PrimePay article: Congress Passes New Tax Plan

PrimePay article: Congress Passes New Tax Plan

The GOP tax bill was passed by the House and Senate, both chambers voting along party lines, and sent to the President for signature on December 20.

Click here to read the article online. This article was originally written and published by PrimePay.

The GOP tax bill was passed by the House and Senate, both chambers voting along party lines, and sent to the President for signature on December 20.

There were a few technical issues (theSenate Byrd Rule’) raised by the Senate parliamentarian which required several provisions in the version first passed by the House be modified or eliminated, such as the expansion of 529 savings accounts for payment of elementary or high school tuition. The version ultimately sent to the President did not include the 529 expansion.
Weighing in at over 500 pages, we are still in the process of reviewing the law in its entirety. But upon initial review it appears that the law will have a varied impact on businesses and individuals, based upon geography and earnings.

It does contain a number of provisions relating to benefits that should be of interest to employers:

  • The law repeals the individual mandate under the Affordable Care Act (ACA) by lowering the penalty amount to $0 (for all months following December 31, 2018). Beginning in January 1, 2019, individuals will not be penalized for failing to have minimum essential coverage (MEC). 
  • The law does not repeal the employer mandate. Employers are still subject to the requirement of offering affordable, minimum value group health coverage. Or, risk potential liability exposure under the employer shared responsibility (‘pay or play’ provisions) of the ACA.
  • The law has a significant impact on commuter benefits, eliminating bicycling commuting reimbursement in its entirety. The law also eliminates the employer deduction for providing any qualified transportation plan. As of January 1, 2018, companies may no longer provide assistance to employees towards parking or transit passes. Companies are still allowed to pay the cost of parking and transit passes to employees, but the company no longer receives the tax deduction. 
    Employees who pay for their own transportation cost are still permitted to use pre-tax income.
  • Another fringe benefit effected under the new law is the elimination of qualified moving expenses for all individuals, except for members of the uniformed services moving due to a permanent change of station.
  • There will now be a family and medical leave credit for employers subject to FMLA (Family and Medical Leave Act). The credit will be a dollar amount equal to a percentage of wages paid to qualifying employees, during any period during which employees are on FMLA leave.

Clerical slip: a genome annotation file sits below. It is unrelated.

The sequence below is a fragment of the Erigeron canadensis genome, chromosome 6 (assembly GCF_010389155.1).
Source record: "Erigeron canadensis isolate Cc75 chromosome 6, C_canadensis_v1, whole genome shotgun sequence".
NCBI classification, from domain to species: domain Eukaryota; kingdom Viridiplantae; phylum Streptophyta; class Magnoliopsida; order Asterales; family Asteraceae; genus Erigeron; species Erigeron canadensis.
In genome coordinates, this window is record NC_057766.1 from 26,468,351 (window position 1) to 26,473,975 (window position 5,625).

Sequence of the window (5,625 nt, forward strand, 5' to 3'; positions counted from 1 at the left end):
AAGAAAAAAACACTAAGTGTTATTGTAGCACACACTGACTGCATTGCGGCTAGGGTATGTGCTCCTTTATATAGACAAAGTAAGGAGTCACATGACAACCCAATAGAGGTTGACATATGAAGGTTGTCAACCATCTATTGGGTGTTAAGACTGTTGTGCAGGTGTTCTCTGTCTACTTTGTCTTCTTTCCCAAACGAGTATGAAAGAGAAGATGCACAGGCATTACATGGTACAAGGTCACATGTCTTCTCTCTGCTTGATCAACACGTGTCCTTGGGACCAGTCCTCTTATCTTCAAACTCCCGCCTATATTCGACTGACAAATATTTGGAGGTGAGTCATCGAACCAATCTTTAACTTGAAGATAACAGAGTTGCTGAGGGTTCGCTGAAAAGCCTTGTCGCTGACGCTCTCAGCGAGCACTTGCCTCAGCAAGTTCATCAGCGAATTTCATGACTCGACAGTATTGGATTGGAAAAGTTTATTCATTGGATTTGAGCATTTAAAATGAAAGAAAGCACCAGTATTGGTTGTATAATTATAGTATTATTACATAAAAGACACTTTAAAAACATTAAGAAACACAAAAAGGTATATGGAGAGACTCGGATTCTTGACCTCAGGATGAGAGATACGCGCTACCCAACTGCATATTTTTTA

The tax changes will affect businesses and individuals unevenly, with winners and losers often being determined by industry or geography.

An analysis by the Tax Policy Center found that the bill would reduce taxes, on average, by about $1,600 in 2018, increasing after-tax income by 2.2 percent, with the largest benefit going to the wealthiest households. Additionally, the child tax credit would temporarily double to $2,000 per qualifying child from $1,000. It would be refundable up to $1,400 and start to phase out at $400,000 in income. The change would expire after 2025.

On the other side of the coin, the new law limits state and local tax deductions. It allows the deduction of up to $10,000 in state and local sales, income or property taxes (SALT). It is unclear if this will be offset by the raising of the standard deduction as most projections by the Joint Committee on Taxation are very preliminary.

These changes may have indirect consequences on employer provided benefits. For example, the increased tax credit may have a chilling effect on Dependent Care Accounts. Similarly, if individuals have an overall reduction in take home pay as a result of the SALT deduction being limited, fewer dollars may find their way into health flexible spending accounts (FSAs) or health savings accounts (HSAs).

Further, the elimination of the individual mandate will cause a 10% increase in premiums for individual coverage offered through the Marketplace. This increase in cost may cause individuals to migrate onto their employer plans based upon the cost of their employer’s group health coverage or drop coverage completely. With fewer healthier individuals enrolling in employers’ group health plans, their plans may also see increases in premiums.
Tax breaks for retirement savings plans remain in place.

The Pay-As-You-Go Act of 2010, known as PAYGO, calls for automatic spending cuts when the federal budget deficit is increased. Generally, a line is added to a bill exempting it from PAYGO. But, this can’t occur under reconciliation (the method of passage using only Republicans). Since the law is estimated to reduce government revenue by $1.5 trillion, the law is expected to kick in next year. Congress will be required to pass a separate bill apart from the tax law,or trigger automatic spending cuts (known as sequestration), to mandatory spending programs. This may result in another partisan showdown in the near term.

We will continue to update and inform you as we better understand the full effect of the new law.


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